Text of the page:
CHARLESTON, W.Va. -- A bill moving through the Legislature that will give help to some small businesses was amended Wednesday, with members of a Senate committee saying they want to provide as much help as possible.
House Bill 4175, the West Virginia Small Business Emergency Act, was introduced in the House of Delegates January 15 and passed that body the next day.
It would allow the governor and heads of three state agencies to establish emergency rules, which then must be adopted by the Legislature, that govern how small businesses affected by states of emergency can request state aid.
The original bill would have allowed various means of help, including deferral of tax collections, grants or loans.
However, the Senate Economic Development Committee adopted an amendment limiting the scope to a low-interest, short-term loan. Another amendment increases the maximum amount of the loan from $5,000 to $15,000.
That change was made after two area business owners said $5,000 wouldn't be sufficient because they had to shut down for several days as a result of the chemical spill.
"We had to replace all of our water filters, we did that twice," said Tom Minturn, owner of Chick-fil-A at Southridge. "We replaced our carbonators because water sat in the carbonators. We replaced all of our brewers -- our tea brewers, our coffee brewers and for us that was $23,000."
Additionally, Minturn paid his employees for time off.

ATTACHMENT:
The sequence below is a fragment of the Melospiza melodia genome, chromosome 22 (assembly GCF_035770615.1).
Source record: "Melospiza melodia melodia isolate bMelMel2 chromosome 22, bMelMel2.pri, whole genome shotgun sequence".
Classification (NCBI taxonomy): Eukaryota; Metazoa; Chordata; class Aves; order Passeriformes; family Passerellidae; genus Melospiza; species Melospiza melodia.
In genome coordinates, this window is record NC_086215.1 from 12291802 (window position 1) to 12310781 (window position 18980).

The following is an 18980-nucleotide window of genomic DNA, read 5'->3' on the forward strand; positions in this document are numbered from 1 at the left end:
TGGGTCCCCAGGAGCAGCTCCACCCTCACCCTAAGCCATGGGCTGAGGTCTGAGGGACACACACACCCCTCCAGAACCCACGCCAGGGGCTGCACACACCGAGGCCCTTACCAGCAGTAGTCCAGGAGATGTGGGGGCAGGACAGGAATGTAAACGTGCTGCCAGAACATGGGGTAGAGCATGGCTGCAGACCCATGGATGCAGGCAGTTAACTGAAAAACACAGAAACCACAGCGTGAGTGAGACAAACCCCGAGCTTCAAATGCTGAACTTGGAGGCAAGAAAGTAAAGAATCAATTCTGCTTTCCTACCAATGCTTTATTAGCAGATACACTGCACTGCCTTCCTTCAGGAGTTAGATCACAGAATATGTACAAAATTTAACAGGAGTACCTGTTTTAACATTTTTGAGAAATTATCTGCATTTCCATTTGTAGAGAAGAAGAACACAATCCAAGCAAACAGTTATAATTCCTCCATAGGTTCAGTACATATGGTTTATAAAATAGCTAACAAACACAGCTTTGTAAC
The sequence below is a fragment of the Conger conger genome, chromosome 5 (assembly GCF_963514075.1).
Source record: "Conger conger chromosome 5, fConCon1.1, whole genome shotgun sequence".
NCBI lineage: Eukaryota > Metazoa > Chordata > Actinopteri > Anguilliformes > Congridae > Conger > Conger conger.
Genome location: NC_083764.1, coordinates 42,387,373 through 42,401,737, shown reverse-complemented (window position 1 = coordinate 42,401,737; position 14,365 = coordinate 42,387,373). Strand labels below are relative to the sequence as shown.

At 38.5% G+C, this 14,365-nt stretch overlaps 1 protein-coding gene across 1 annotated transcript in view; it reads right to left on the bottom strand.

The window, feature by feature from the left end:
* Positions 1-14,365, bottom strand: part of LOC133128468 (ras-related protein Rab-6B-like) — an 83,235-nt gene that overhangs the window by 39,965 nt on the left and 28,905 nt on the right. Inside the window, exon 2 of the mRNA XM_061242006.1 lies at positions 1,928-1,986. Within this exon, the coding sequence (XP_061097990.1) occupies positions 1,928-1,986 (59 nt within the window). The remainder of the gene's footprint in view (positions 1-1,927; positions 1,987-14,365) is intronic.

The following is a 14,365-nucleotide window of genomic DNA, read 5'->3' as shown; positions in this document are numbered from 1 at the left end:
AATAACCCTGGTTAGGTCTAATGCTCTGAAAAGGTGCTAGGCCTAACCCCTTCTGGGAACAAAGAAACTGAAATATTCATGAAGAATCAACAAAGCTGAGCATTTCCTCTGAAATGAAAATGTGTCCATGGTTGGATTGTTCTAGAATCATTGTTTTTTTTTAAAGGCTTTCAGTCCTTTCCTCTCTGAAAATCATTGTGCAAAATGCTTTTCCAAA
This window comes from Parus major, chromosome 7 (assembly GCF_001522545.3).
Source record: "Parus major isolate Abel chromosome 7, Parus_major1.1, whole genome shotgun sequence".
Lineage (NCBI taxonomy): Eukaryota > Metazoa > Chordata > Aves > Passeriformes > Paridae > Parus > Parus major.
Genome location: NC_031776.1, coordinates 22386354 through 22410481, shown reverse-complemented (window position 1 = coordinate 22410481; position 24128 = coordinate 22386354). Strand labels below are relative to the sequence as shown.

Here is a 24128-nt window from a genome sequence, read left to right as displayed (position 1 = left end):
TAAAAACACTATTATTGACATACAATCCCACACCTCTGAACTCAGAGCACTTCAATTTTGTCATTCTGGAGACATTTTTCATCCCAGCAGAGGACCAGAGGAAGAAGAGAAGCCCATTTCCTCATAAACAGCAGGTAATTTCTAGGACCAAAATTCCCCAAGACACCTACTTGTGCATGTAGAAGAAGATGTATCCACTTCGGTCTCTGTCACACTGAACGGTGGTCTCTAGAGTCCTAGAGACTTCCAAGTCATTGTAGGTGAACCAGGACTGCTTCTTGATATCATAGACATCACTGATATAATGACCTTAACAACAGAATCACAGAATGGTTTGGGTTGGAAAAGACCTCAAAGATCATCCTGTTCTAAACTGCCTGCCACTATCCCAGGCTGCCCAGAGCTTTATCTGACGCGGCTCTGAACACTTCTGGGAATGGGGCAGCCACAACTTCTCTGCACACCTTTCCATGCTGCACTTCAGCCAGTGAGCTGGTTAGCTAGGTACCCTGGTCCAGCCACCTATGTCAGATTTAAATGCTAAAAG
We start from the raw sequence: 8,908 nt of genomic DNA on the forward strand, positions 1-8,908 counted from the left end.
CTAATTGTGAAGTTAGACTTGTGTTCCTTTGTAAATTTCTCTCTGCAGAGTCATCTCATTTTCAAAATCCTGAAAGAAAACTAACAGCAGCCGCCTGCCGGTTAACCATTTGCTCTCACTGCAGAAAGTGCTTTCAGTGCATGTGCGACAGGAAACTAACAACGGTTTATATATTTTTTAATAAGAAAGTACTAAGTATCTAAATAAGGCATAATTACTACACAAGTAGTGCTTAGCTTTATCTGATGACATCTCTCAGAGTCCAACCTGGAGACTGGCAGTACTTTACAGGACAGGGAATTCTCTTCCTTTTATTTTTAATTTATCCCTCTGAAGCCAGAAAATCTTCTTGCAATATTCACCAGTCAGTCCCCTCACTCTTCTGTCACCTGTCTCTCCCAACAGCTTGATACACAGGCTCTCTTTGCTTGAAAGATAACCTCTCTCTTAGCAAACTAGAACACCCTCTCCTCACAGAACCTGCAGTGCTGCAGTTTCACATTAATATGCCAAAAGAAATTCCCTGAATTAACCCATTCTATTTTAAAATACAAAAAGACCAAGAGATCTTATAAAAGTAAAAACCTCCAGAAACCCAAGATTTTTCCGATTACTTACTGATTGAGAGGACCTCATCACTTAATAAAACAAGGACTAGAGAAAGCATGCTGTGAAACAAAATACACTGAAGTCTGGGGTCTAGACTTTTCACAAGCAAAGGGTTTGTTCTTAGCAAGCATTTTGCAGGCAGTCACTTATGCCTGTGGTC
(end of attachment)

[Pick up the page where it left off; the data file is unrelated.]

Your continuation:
Both Minturn and Scott Miller, who owns Ichiban and Bar 101 on Capitol Street, filed insurance claims with Travelers Insurance. Minturn was told his claim would be covered if the water had damaged his building. But because water service continued despite the contamination, his claim was an "uninsurable event."
"It's frustrating when you think your insurance is completely taking care of you," Minturn said. "It's all about semantics from my perspective."
Miller said he estimates Ichiban, which serves sushi and other high-quality fish products, lost about $7,000 in food that weekend and $30,000 in other losses. He doesn't know if insurance will cover his claims.
"I also had business interruption insurance I paid for for more than 20 years," Miller said. "What I was told by my company, which was Traveler's, is that it has to be an 'insurable event' before the business interruption coverage triggers. That means a fire or the roof collapses because of heavy snow or something like that."
Miller said he thinks a $20,000 loan would be more sufficient to help businesses that suffer losses that aren't covered by insurance, and he likely would apply for the loan.
State Sen. Chris Walters, R-Kanawha, agreed, saying his family-run business lost more than $5,000 because of the contamination.
"It wouldn't be a fix-all, but it would help if it were in place," he said of the loan program.
A second amendment increased the number of employees a small business must have in order to apply for the loan. Originally, 50 full-time or full-time equivalent employees was the requirement, but state Sen. Erik Wells, D-Kanawha, proposed an amendment to increase that number to 75.
All amendments were adopted and the bill was passed out of committee. The Senate Finance Committee will take it up next.